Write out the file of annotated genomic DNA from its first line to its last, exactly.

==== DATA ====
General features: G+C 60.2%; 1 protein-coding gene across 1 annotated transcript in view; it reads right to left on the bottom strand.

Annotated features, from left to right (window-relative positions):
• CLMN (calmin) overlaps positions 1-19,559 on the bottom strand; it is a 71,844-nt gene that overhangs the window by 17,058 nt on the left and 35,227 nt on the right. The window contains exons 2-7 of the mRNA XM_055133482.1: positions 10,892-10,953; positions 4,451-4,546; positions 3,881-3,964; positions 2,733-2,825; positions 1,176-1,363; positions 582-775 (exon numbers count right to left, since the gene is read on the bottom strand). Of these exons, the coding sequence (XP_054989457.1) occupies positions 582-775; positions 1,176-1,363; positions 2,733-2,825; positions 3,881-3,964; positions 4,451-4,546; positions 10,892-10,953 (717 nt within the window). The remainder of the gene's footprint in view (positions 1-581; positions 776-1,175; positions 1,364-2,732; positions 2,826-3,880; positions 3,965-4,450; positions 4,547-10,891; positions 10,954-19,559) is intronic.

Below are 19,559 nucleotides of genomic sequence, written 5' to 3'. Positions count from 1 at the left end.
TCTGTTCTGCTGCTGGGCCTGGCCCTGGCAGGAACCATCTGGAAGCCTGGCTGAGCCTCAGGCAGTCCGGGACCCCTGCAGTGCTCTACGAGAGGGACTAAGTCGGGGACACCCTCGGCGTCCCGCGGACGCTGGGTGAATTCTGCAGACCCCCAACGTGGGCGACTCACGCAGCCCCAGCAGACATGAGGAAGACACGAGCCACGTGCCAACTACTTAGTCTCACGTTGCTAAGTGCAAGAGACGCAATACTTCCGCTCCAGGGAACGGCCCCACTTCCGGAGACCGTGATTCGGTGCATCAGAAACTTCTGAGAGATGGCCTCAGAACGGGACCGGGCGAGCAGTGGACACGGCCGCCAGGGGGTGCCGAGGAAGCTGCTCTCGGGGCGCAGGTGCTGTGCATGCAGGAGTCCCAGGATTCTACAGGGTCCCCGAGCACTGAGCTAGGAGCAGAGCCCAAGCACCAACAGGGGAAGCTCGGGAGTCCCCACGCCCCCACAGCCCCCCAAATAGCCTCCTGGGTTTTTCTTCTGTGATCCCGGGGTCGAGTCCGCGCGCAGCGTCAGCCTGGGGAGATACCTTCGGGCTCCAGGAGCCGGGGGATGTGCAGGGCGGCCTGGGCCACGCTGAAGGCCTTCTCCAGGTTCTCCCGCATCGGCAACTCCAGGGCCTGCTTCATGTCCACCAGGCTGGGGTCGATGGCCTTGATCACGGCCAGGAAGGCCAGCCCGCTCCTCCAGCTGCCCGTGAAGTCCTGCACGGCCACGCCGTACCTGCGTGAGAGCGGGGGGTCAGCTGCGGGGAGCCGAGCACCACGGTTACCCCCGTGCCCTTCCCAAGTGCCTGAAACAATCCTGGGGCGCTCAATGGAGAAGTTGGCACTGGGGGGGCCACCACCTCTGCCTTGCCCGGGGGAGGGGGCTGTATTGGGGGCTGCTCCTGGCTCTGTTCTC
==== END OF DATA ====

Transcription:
General features: G+C 60.2%; 1 protein-coding gene across 1 annotated transcript in view; it reads right to left on the bottom strand.

Annotated features, from left to right (window-relative positions):
• CLMN (calmin) overlaps positions 1-19,559 on the bottom strand; it is a 71,844-nt gene that overhangs the window by 17,058 nt on the left and 35,227 nt on the right. The window contains exons 2-7 of the mRNA XM_055133482.1: positions 10,892-10,953; positions 4,451-4,546; positions 3,881-3,964; positions 2,733-2,825; positions 1,176-1,363; positions 582-775 (exon numbers count right to left, since the gene is read on the bottom strand). Of these exons, the coding sequence (XP_054989457.1) occupies positions 582-775; positions 1,176-1,363; positions 2,733-2,825; positions 3,881-3,964; positions 4,451-4,546; positions 10,892-10,953 (717 nt within the window). The remainder of the gene's footprint in view (positions 1-581; positions 776-1,175; positions 1,364-2,732; positions 2,826-3,880; positions 3,965-4,450; positions 4,547-10,891; positions 10,954-19,559) is intronic.

Below are 19,559 nucleotides of genomic sequence, written 5' to 3'. Positions count from 1 at the left end.
TCTGTTCTGCTGCTGGGCCTGGCCCTGGCAGGAACCATCTGGAAGCCTGGCTGAGCCTCAGGCAGTCCGGGACCCCTGCAGTGCTCTACGAGAGGGACTAAGTCGGGGACACCCTCGGCGTCCCGCGGACGCTGGGTGAATTCTGCAGACCCCCAACGTGGGCGACTCACGCAGCCCCAGCAGACATGAGGAAGACACGAGCCACGTGCCAACTACTTAGTCTCACGTTGCTAAGTGCAAGAGACGCAATACTTCCGCTCCAGGGAACGGCCCCACTTCCGGAGACCGTGATTCGGTGCATCAGAAACTTCTGAGAGATGGCCTCAGAACGGGACCGGGCGAGCAGTGGACACGGCCGCCAGGGGGTGCCGAGGAAGCTGCTCTCGGGGCGCAGGTGCTGTGCATGCAGGAGTCCCAGGATTCTACAGGGTCCCCGAGCACTGAGCTAGGAGCAGAGCCCAAGCACCAACAGGGGAAGCTCGGGAGTCCCCACGCCCCCACAGCCCCCCAAATAGCCTCCTGGGTTTTTCTTCTGTGATCCCGGGGTCGAGTCCGCGCGCAGCGTCAGCCTGGGGAGATACCTTCGGGCTCCAGGAGCCGGGGGATGTGCAGGGCGGCCTGGGCCACGCTGAAGGCCTTCTCCAGGTTCTCCCGCATCGGCAACTCCAGGGCCTGCTTCATGTCCACCAGGCTGGGGTCGATGGCCTTGATCACGGCCAGGAAGGCCAGCCCGCTCCTCCAGCTGCCCGTGAAGTCCTGCACGGCCACGCCGTACCTGCGTGAGAGCGGGGGGTCAGCTGCGGGGAGCCGAGCACCACGGTTACCCCCGTGCCCTTCCCAAGTGCCTGAAACAATCCTGGGGCGCTCAATGGAGAAGTTGGCACTGGGGGGGCCACCACCTCTGCCTTGCCCGGGGGAGGGGGCTGTATTGGGGGCTGCTCCTGGCTCTGTTCTC